Amber Alerts: Do They Save Lives?

Mike TuttleLife

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In 1996, nine-year-old Amber Hagerman was abducted while riding her bicycle in Arlington, Texas. Her body was found four days later in a storm drainage ditch. Her murder has never been solved.

In the years that followed, Amber's family and friends worked tirelessly, not only to try to find her murderer, but to help ensure that such a thing never happens again. That very year, the basic idea and structure for Amber Alerts was in place, but was being handled manually. In 1998, the first fully automated Alert Notiication System came online.

Since then, the Amber Alert system has expanded with every technological opportunity it can find. Amber alerts are distributed via smartphone apps, text messages, electronic traffic signs on highways, commercial and satellite radio stations, and even on electronic billboards of participating companies.

The term "Amber Alert" has been modified. While its roots will always be with Amber Hagerman, it is now said to stand for "America's Missing: Broadcast Emergency Response".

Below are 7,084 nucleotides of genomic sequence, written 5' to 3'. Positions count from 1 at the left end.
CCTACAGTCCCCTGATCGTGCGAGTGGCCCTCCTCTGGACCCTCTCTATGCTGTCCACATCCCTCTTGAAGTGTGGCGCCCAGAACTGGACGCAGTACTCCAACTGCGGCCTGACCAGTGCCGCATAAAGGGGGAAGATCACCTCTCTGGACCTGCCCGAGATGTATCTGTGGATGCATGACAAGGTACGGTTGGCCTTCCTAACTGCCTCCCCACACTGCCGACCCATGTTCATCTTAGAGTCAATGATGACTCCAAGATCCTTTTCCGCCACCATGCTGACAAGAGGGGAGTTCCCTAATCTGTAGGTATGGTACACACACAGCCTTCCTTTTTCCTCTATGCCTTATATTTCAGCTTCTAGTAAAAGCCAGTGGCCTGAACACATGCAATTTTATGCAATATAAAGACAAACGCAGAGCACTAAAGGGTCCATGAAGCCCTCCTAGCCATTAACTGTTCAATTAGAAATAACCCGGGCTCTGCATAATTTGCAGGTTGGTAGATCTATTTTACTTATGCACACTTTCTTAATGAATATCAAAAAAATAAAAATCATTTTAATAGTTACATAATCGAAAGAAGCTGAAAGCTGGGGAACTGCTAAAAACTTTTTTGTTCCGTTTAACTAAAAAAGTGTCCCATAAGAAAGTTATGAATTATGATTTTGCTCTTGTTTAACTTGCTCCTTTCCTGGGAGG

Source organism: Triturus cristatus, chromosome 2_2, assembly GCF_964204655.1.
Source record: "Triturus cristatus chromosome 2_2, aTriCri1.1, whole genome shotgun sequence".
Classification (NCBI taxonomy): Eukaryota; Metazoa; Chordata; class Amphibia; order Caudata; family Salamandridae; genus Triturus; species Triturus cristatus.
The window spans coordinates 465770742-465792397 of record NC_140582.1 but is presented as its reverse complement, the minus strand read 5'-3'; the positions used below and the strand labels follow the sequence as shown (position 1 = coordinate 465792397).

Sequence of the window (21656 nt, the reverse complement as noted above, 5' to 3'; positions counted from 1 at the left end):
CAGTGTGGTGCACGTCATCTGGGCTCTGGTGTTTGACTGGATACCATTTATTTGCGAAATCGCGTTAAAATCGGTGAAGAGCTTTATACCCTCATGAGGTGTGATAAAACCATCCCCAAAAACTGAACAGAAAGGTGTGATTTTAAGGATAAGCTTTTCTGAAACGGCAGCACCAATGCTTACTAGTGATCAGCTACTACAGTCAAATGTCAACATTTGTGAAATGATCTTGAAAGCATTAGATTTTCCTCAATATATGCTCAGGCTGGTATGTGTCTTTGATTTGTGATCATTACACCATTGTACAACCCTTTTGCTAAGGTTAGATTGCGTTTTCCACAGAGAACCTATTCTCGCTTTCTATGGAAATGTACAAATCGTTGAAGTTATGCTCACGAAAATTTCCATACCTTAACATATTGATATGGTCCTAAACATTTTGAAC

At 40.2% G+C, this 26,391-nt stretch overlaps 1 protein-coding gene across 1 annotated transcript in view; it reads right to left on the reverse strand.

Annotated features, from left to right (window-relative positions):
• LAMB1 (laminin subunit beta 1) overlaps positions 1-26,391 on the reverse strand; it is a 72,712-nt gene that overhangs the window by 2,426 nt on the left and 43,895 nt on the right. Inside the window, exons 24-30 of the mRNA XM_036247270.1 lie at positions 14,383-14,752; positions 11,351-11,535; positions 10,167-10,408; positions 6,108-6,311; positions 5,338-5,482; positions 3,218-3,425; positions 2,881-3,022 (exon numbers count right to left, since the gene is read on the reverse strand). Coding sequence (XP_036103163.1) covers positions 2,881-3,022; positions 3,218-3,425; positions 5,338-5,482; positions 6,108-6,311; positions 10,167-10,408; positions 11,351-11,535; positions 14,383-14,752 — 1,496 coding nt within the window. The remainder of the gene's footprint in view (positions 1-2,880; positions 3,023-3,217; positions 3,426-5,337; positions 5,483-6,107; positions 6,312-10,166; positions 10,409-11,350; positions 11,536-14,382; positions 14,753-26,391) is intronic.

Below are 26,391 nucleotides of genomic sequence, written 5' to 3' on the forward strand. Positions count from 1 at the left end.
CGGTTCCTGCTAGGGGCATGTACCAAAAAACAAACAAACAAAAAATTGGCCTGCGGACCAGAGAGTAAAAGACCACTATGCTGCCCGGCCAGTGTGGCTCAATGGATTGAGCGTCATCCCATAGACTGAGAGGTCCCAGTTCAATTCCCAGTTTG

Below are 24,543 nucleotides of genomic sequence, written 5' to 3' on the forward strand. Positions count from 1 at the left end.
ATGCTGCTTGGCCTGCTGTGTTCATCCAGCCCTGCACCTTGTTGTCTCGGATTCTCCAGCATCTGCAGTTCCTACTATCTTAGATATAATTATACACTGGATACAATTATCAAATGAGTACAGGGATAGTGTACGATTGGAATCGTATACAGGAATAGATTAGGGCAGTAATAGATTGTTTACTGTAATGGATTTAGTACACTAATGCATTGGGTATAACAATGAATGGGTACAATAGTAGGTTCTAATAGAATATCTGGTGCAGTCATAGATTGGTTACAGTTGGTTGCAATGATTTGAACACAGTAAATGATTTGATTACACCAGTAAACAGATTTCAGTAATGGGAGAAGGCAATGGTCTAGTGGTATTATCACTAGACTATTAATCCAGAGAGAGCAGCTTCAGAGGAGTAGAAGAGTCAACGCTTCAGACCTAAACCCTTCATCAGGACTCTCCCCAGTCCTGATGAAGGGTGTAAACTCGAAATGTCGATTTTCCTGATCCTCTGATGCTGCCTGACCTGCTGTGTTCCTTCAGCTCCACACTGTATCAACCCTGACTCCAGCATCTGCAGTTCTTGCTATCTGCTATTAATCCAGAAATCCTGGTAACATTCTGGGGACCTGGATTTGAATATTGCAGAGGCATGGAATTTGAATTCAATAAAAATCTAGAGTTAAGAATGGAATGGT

But does it work?

Some Amber Alerts are issued due to custodial issues. A non-custodial parent fails to bring a child back home when arranged. If the other criteria for an Amber Alert are present, police may issue the alert.

The criteria are:

1. Law enforcement must confirm that an abduction has taken place.
2. The child must be at risk of serious injury or death.
3. There must be sufficient descriptive information of child, captor, or captor's vehicle to issue an alert.
4. The child must be under 18 years of age.

In the case of a non-custodial parent issue, if that parent has a history of violence, is believed to be under the influence of drugs, or some other reason that is determined to put the child at risk, an Alert may be issued.

Other cases include children who were in carjacked vehicles, as well as outright abductions like Hagerman's.

The program is considered very effective. It has helped save the lives of 495 children nationwide. One of the goals of the program is not only to respond very quickly in the event of an abduction, but to discourage such crimes from ever occurring because the odds of getting away with it are getting slimmer as the avenues for Alerts become ubiquitous. If a child's description and other information are spread so quickly that they outrun the perpetrator, that narrow window to save a life becomes more effective.

Image via AmberAlert.Gov

Mike Tuttle

Google+ Writer for WebProNews.